I’ve received numerous questions from readers and viewers about the computer I use for logging POTA contacts in the field and realize that I have neglected to highlight it even though it’s an integral part of my field kit when space allows.
The Microsoft Surface Go
The Surface Go is essentially a touch-screen Windows 10 tablet with a magnetically-attached keyboard (typically sold separately). It has a fold-out back stand and when the keyboard cover is closed, it stores flat (and is incredibly thin).
In short: I absolutely love the Surface Go and it is an example of the one time when an impulse purchase actually paid off!
In 2019, on the way back from the Huntsville Hamfest, I stopped by the Unclaimed Baggage Center in Scottsboro, Alabama. This center has a wide variety of used portable electronics at discount prices. I felt pretty lucky when I discovered a like-new condition Microsoft Surface Go tablet and keyboard with original charger for $190.
The catch? This unit (like all of their units) was used, had no documented user history, and I had no idea if it would be noisy (in terms of RFI/QRM) when paired with or near my radios.
Another issue was that the only data port on the tablet is a USB-C. But I grabbed a small USB-C to standard USB 3.0 dongle (for $2!) and took a risk that it would work with my portable SDR receivers and transceivers. In short: it did.
One huge bonus? The Surface Go has a dedicated power port. So many other tablet options do not as they’ll use their one data port for both power and data.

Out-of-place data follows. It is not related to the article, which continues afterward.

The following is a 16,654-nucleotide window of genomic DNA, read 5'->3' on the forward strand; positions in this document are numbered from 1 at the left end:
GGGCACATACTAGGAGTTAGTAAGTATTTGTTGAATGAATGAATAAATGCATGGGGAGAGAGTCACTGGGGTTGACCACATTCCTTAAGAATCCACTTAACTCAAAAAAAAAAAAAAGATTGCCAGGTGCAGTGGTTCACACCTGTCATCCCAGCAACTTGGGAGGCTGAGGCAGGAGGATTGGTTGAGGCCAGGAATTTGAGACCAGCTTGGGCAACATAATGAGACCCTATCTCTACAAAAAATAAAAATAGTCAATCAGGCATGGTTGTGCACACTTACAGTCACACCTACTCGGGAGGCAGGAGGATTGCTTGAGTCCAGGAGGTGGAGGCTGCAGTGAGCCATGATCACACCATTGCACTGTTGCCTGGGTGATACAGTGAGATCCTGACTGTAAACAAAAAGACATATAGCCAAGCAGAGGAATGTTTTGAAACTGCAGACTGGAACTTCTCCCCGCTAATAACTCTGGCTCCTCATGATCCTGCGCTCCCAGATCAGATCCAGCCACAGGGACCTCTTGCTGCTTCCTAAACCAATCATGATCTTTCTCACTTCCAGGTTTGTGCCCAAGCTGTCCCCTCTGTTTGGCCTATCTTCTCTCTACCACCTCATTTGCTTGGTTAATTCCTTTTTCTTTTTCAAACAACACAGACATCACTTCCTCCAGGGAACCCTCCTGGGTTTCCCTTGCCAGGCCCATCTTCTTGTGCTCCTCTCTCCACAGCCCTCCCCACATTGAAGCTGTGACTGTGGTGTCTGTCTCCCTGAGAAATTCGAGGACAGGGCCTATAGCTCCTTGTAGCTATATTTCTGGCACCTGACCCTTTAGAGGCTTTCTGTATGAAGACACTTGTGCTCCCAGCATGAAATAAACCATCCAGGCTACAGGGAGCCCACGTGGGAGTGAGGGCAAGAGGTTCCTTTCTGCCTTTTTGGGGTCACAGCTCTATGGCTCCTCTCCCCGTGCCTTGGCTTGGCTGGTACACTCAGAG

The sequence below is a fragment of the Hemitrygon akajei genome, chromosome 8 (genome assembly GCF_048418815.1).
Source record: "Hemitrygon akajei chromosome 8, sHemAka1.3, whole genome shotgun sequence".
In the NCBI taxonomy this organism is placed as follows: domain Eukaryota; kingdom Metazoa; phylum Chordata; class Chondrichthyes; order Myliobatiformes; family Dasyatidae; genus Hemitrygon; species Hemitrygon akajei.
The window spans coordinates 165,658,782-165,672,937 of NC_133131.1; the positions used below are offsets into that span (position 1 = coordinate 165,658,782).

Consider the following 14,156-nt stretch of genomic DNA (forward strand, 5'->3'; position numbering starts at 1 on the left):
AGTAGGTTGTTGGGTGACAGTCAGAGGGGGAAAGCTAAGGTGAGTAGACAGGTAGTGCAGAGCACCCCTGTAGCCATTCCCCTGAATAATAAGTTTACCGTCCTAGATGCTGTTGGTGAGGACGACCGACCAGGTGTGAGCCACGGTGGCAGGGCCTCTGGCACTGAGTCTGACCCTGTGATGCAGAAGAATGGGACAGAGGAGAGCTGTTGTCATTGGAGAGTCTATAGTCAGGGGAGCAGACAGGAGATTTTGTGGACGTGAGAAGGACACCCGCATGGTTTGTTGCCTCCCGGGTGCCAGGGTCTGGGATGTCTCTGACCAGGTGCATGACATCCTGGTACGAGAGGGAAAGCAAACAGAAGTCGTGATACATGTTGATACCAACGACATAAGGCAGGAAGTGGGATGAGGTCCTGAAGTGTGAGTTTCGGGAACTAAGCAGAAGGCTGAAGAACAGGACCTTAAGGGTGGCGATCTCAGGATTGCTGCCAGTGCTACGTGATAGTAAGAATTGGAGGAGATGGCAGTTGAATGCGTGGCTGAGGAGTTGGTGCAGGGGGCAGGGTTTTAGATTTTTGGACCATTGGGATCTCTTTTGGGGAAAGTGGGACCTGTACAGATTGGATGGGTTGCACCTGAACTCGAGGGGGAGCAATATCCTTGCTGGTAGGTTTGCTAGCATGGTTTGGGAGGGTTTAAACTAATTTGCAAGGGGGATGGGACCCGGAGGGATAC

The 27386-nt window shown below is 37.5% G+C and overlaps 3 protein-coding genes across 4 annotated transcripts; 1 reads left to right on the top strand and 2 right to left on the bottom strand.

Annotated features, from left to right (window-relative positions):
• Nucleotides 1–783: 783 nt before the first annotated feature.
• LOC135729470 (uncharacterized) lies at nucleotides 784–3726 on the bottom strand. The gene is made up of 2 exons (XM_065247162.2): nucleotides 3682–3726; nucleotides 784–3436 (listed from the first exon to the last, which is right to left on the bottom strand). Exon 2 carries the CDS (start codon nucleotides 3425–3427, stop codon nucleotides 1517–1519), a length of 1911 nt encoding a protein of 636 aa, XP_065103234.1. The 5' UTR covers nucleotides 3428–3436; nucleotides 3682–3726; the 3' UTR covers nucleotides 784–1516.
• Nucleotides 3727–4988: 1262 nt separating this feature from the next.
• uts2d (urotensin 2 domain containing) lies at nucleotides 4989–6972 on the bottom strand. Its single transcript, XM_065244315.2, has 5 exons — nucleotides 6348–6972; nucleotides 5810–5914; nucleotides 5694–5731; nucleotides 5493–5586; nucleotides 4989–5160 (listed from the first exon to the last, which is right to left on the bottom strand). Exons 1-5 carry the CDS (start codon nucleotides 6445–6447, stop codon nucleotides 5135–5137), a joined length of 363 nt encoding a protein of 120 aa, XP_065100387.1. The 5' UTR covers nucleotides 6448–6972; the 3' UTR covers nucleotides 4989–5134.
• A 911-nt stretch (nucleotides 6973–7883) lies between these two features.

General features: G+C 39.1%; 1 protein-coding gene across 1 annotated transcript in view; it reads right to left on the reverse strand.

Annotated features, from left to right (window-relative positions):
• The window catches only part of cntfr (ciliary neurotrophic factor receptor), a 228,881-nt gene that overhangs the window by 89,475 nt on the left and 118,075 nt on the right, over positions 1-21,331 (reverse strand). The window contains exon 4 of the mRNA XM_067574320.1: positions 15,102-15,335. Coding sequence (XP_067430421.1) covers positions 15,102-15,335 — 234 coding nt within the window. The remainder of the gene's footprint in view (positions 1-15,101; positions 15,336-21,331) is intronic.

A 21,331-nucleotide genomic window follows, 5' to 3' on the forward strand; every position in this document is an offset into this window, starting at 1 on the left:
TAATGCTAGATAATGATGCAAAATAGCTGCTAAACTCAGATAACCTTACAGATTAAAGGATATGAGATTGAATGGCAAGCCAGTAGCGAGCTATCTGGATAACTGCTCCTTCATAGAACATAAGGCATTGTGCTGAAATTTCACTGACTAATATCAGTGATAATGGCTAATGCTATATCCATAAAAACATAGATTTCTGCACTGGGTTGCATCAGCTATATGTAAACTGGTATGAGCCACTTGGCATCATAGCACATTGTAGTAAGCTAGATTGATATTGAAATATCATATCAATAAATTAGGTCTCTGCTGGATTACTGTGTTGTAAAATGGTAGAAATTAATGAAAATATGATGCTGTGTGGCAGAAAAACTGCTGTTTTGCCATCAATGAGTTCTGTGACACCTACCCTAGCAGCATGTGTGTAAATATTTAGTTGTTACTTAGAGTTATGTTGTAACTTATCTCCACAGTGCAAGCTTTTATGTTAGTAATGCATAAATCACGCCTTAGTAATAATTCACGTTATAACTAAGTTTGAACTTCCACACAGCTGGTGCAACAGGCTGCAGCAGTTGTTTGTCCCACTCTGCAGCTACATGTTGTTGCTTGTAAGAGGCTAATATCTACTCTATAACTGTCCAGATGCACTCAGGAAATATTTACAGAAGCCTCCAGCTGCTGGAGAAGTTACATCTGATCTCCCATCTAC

I immediately ordered a DC power cable with a standard car lighter plug. In the field, I can hook the Surface Go up to my LiFePo4 battery and power it for ages. Even a modest solar panel will also charge it in short order.
While this Surface Go is no CPU powerhouse (I’m guessing mine is a first generation–there are faster generations available) it’s fast enough to run my logging software–N3FJP’s Amateur Contact Log–and to even make spectrum recordings with my SDRs up to 2 MHz in bandwidth without stuttering.
The only noise it seems to inject into the mix is a little RFI when I touch the trackpad on the attached keyboard and this is typically only centered around the 20 meter band. That can often be solved by simply moving the tablet further away from the radio or using the touch screen rather than the trackpad.
The Surface Go has ample horsepower to run applications like WSJT-X flawlessly and, as I mentioned, I’ve even made numerous spectrum recordings which is much more demanding on CPU resources. Indeed, I even wrote a piece about portable SDR DXing with the Surface Go for The Spectrum Monitor magazine–click here to read the full article on the SWLing Post.
I love the Surface Go and will plan to purchase another when this one eventually dies. I’ve found it much more useful than my iPad, Android tablet, or even a full sized laptop. When I’m back to doing ultralight one-bag air travel, the Surface Go will be my travel PC as well.
Where to buy?
Of course, you can find the latest releases of Surface Go at retailers like Amazon.com (affiliate link), or any big box electronics retailer.
Of course, if you can make a detour to Scottsboro, Alabama, check out the Unclaimed Baggage Center!